The American Southwest has been home to people with grit for thousands of years. Every spring when it starts to heat up in the in the Coachella Valley the desert’s energy calls out to us. Otherworldly landforms that stage sunsets we can’t forget — it’s time to see more of them. So we’re going out to commune with the shaman wielding guitars and drums and keyboards and even laptops around the Big Show. This is year number six that we’re throwing a weekend/week/weekend party layer cake at the Swim Club and it’s called Desert Gold. We’re focusing extra energy this year on some of the incredible work that so many latin artists are producing. Festival NRMAL is curating things in the Swim Club and Amigo Room both weekends, and Remezcla, and The Do-Over are throwing all types of parties, with the help of Marc By Marc Jacobs Eyewear, tumblr and MailChimp. The sun will be hot, but the rooms are icy cold. We’ll sweat it out next to the deep, deep pool and we’ll all be so alive together. We’ll be alive waving gritty with joy.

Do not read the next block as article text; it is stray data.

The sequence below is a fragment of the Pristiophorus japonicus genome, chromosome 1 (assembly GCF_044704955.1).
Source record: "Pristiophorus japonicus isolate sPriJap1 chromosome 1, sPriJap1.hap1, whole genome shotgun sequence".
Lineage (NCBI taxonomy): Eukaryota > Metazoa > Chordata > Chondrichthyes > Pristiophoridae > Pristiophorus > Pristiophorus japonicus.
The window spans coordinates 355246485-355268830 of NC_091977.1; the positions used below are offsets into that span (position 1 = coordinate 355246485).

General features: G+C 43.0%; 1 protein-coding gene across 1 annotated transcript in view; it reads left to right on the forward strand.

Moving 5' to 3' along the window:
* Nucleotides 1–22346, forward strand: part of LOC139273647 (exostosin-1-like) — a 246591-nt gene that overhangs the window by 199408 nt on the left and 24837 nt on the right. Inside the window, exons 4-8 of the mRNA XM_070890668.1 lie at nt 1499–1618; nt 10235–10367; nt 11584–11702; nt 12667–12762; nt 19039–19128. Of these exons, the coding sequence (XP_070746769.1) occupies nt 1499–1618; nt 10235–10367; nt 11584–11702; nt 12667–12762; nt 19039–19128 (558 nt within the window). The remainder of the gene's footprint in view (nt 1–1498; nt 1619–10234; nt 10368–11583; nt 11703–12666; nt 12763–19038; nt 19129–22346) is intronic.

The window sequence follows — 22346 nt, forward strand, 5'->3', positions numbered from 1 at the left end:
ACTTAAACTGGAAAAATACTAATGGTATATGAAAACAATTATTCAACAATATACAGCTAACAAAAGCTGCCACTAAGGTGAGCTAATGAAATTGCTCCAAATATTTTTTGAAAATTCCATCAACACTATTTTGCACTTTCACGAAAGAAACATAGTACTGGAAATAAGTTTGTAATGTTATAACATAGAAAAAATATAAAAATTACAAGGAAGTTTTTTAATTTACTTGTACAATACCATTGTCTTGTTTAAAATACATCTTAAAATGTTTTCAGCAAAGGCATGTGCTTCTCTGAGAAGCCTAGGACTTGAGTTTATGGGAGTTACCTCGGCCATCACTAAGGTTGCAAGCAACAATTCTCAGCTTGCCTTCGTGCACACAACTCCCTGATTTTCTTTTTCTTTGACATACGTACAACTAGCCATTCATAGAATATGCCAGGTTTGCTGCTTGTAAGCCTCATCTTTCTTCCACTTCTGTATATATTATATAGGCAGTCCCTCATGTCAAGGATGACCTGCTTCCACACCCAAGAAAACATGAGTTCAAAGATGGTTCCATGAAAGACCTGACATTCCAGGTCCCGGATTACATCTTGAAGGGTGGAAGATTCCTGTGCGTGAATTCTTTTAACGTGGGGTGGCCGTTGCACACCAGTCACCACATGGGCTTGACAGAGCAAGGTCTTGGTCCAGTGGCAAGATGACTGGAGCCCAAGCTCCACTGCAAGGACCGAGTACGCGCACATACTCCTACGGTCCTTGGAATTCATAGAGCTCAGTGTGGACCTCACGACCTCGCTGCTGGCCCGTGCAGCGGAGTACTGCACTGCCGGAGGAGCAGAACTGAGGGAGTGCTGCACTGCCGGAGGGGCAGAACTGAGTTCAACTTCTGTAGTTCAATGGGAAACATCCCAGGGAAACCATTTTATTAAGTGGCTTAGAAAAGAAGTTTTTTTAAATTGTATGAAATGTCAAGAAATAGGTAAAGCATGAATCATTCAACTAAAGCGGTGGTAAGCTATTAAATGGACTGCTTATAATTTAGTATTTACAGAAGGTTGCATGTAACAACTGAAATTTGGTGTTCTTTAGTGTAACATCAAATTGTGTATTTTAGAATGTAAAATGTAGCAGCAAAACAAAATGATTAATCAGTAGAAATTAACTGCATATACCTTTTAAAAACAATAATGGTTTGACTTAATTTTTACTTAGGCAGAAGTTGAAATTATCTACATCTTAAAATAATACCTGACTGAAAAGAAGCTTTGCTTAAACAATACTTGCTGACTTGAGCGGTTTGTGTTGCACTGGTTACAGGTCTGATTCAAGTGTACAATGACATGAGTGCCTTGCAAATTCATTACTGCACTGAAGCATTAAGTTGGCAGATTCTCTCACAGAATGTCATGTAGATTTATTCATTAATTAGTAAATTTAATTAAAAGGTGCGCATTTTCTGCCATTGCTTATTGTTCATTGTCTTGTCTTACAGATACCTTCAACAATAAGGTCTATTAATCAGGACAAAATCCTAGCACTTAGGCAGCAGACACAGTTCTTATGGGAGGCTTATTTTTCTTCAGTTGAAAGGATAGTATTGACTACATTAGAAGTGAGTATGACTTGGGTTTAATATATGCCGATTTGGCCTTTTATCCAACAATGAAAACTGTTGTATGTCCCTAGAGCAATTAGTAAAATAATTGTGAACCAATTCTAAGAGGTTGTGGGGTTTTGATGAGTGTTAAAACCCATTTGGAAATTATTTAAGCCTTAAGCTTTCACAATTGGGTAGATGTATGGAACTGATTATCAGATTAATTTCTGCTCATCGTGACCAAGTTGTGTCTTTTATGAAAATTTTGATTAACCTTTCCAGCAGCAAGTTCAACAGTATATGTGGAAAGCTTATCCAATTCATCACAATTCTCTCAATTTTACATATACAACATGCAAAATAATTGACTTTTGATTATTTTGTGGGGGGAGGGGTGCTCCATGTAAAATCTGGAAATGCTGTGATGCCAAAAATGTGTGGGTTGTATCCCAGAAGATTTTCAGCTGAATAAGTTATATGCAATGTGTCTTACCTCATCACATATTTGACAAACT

Desert Gold, Ace Hotel & Swim Club
April 10-21, 2014

The American Southwest has been home to people with grit for thousands of years. Every spring when it starts to heat up in the in the Coachella Valley the desert’s energy calls out to us. Otherworldly landforms that stage sunsets we can’t forget — it’s time to see more of them. So we’re going out to commune with the shaman wielding guitars and drums and keyboards and even laptops around the Big Show. This is year number six that we’re throwing a weekend/week/weekend party layer cake at the Swim Club and it’s called Desert Gold. We’re focusing extra energy this year on some of the incredible work that so many latin artists are producing. Festival NRMAL is curating things in the Swim Club and Amigo Room both weekends, and Remezcla, and The Do-Over are throwing all types of parties, with the help of Marc By Marc Jacobs Eyeweartumblr and MailChimp. The sun will be hot, but the rooms are icy cold. We’ll sweat it out next to the deep, deep pool and we’ll all be so alive together. We’ll be alive waving gritty with joy.